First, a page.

This article was originally published on The Huffington Post:
Hi, Governor Jindal. You’re someone I looked up to when I was growing up.
Why? Because I grew up in a small Louisiana town as an Indian-American. I had no Indian community when I grew up, and I didn’t have an Indian household. What I did have was an interest in politics. As I found myself pondering over questions about society and government, I was pleased to see that an Indian-American paved the way in my state.
However, I learned from a young age that it was not acceptable to be Indian-American in Louisiana. Look around your state. The Indian-Americans who live here largely stay among their families and Indian communities. I never had that luxury. I wanted to fit in. Like most minority kids in majority white settings, I wasn’t completely sure what I was giving up. I gave up a lot that I hardly even had. Being an Indian-American in Louisiana contributed to a childhood feeling like I never really belonged here like my friends did.
But you seem to disagree.
For you to say that our state is not steeped in racism is not just wrong; it’s delusional. Louisiana has been built off of African slave labor. The wealth disparity in this state leaves wealth in the hands of a few privileged, mostly white families. The entire structure of our state and our economy is created from racist structures.
Now the race dichotomy in Louisiana is black and white. Maybe because I’m mixed; maybe because I’m half-white; maybe because most people don’t know where India is: in any case, I didn’t fit well into it. I heard a lot of racism against black people, and I had to ask myself “Do people think this about me too?”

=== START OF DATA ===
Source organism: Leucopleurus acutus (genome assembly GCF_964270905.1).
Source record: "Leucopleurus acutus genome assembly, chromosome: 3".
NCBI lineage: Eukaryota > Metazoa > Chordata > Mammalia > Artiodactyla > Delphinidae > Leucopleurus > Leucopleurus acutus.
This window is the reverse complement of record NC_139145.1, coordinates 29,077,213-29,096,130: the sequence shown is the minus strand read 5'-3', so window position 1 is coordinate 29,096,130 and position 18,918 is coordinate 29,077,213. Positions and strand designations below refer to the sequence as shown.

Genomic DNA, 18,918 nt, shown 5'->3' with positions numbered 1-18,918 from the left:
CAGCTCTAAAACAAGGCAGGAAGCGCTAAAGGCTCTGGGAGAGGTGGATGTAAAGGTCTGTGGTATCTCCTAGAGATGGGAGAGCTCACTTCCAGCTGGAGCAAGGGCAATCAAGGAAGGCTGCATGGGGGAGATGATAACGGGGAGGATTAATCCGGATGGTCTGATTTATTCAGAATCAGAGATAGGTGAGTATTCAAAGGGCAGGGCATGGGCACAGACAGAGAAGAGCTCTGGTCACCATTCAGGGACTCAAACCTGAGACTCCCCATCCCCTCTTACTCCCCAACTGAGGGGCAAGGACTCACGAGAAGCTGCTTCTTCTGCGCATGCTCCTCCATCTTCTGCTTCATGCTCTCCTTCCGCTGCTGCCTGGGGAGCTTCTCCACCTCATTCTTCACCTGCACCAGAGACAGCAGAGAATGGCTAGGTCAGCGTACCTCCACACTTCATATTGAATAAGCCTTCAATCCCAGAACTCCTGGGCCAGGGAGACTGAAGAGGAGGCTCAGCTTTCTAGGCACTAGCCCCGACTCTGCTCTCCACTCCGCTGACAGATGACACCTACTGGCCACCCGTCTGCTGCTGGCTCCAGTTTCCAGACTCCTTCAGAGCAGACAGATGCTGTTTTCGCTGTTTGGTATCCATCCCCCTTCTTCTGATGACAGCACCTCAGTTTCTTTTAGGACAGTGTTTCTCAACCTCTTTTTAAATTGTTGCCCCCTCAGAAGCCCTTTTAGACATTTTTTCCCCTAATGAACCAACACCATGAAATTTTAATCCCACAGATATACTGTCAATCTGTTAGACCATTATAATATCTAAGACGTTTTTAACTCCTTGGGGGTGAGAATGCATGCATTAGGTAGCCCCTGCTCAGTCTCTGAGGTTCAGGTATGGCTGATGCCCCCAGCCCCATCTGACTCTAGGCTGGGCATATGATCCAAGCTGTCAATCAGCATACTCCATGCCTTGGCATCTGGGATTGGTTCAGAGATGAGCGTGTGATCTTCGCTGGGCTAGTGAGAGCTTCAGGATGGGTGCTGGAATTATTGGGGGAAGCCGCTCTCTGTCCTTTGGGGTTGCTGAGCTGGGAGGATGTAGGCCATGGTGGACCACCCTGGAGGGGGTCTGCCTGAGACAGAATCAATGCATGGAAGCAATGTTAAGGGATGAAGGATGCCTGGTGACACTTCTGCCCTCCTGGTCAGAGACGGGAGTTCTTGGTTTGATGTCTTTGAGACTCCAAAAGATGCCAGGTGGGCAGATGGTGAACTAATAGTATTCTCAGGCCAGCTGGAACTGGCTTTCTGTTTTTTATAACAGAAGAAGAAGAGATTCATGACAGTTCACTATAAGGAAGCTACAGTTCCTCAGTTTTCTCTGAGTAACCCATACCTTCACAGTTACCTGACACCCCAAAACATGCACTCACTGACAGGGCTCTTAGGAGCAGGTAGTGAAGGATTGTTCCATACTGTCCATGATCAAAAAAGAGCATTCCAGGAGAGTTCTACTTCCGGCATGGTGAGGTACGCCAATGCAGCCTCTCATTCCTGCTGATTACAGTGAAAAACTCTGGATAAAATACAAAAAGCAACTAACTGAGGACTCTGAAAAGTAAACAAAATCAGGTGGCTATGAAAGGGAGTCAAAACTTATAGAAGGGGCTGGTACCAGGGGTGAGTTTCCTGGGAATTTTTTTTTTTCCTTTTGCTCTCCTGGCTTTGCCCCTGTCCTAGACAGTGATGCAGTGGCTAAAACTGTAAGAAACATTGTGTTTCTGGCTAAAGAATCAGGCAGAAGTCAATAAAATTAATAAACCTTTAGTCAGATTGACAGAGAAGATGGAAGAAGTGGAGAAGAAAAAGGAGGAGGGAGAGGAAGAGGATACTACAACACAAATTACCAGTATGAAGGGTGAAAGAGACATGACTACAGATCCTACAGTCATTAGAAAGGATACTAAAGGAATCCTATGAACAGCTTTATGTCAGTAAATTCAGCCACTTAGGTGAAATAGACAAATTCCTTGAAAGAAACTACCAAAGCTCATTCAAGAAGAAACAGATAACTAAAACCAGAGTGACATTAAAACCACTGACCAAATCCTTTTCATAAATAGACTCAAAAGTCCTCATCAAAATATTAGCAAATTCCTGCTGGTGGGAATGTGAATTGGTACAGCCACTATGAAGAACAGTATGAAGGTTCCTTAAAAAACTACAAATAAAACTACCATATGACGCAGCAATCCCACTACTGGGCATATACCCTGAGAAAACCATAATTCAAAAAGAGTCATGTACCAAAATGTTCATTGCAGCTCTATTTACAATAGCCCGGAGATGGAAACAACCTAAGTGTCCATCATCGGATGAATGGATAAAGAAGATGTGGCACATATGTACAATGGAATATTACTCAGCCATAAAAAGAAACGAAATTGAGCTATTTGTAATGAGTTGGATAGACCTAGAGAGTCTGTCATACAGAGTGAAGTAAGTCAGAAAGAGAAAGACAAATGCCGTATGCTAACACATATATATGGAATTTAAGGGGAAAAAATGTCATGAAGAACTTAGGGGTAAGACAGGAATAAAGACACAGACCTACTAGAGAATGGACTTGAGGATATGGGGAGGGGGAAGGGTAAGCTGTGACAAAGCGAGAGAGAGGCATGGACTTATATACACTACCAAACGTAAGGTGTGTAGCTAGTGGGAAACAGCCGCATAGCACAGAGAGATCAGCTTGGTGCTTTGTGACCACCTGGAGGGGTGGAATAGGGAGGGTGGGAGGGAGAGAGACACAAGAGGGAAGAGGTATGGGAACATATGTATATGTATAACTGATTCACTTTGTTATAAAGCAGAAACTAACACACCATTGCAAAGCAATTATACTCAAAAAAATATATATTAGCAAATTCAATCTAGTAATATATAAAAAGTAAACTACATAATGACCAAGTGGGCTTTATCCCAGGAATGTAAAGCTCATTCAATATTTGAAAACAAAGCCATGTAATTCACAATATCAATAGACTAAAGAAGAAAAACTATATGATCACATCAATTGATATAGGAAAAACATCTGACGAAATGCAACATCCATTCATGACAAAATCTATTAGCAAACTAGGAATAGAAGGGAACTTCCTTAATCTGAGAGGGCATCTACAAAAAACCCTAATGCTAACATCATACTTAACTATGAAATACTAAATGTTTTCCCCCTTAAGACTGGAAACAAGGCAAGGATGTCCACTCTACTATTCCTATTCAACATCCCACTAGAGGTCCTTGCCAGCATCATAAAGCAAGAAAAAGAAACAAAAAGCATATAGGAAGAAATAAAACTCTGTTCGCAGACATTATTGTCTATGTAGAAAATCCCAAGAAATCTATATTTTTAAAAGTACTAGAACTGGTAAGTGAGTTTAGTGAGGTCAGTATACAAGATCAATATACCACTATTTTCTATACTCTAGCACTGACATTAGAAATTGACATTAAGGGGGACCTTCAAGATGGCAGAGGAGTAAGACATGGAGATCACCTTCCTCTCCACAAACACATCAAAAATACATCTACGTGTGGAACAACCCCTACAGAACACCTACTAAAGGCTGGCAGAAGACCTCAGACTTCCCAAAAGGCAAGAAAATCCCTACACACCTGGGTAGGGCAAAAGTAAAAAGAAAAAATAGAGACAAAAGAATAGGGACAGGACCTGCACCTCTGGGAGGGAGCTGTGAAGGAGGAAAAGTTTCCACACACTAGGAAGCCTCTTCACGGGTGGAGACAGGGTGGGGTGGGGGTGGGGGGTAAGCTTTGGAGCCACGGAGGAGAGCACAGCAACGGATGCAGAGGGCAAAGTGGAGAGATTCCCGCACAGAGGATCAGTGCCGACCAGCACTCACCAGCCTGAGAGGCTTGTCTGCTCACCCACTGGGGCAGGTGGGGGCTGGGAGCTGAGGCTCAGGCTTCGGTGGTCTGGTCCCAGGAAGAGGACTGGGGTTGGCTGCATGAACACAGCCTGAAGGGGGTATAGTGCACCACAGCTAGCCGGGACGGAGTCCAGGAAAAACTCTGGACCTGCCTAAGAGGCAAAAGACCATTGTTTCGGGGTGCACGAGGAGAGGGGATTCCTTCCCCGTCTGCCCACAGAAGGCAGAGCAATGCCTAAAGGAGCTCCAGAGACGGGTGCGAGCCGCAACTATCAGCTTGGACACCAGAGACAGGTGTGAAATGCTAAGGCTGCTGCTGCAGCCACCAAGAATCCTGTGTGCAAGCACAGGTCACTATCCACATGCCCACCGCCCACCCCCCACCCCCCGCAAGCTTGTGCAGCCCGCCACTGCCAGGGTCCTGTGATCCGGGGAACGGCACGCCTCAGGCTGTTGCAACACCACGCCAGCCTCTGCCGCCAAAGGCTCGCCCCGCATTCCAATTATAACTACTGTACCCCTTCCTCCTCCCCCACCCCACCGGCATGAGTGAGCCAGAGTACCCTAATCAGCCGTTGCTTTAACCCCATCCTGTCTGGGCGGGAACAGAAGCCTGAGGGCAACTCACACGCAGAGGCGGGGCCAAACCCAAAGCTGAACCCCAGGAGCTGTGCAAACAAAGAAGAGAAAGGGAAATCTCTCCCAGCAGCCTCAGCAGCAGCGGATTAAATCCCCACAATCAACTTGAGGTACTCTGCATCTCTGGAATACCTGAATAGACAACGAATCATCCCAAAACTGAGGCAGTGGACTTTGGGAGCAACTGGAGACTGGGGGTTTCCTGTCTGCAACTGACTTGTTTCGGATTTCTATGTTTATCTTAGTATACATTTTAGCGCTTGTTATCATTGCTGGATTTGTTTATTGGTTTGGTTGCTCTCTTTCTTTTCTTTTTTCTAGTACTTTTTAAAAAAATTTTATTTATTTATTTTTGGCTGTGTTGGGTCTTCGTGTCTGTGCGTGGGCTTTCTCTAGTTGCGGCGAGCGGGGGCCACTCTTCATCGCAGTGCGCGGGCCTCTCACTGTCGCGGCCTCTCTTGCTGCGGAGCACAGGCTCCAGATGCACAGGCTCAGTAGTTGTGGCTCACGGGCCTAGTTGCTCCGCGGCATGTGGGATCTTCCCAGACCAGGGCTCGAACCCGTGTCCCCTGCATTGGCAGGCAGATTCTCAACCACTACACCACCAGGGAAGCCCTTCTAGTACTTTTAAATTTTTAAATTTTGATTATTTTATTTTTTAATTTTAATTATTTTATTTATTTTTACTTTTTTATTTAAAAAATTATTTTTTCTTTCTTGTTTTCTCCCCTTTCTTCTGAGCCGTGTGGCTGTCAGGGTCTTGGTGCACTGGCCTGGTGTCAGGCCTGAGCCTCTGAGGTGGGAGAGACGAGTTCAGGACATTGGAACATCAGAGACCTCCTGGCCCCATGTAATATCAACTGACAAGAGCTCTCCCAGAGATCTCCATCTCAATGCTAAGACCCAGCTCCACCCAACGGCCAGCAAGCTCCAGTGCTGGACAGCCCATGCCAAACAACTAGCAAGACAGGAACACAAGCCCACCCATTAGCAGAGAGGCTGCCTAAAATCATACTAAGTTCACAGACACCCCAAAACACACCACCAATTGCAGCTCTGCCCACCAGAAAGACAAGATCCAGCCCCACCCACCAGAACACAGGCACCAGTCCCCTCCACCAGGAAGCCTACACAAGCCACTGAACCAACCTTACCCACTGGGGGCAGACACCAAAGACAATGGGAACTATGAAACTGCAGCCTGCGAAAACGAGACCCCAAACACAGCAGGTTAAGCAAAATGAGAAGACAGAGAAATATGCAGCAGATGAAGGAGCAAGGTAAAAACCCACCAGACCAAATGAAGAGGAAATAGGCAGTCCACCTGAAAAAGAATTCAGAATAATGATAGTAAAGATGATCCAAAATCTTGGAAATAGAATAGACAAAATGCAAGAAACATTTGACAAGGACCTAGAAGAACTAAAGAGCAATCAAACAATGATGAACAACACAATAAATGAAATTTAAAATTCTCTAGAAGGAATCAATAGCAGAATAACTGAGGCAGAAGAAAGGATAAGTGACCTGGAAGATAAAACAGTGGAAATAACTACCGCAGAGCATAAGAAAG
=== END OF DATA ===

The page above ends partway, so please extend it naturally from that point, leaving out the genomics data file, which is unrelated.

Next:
I can’t answer that question, but I can say that I was othered, and that I quickly understood that being Indian wouldn’t help me in being accepted by people.
The story may have been different for us if we grew up in the U.K. or a former British colony. The racism against South Asians is entrenched in societal structures.
Trinidad has an Indian prime minister with my own last name, but that doesn’t erase the fact that Indians were brought there as indentured servants. We were seen as and treated as lesser, and the discrimination doesn’t go that far back. How am I supposed to feel welcome on a campus that saw the death of two Indian students in 2007? Was it “Louisiana values” that allowed the suspects to walk away?
People in this state are racist toward President Barack Obama, and that is why people didn’t like him. Why else would a white man offhandedly tell me not to “vote for that n*****” in 2012? And in case you don’t remember, people were also racist against you, too. I know because they were racist toward me because of it.
Considering your statement, it’s ironic that a teacher at my Catholic school asked me if I voted for you in passing. I was puzzled by his question: I was in junior high; I couldn’t vote. The uneasy correlation hung in my mind: why would he ask my brother and I if we voted for you? I’ll answer that for you: it’s because my siblings and I were the only Indians at that school.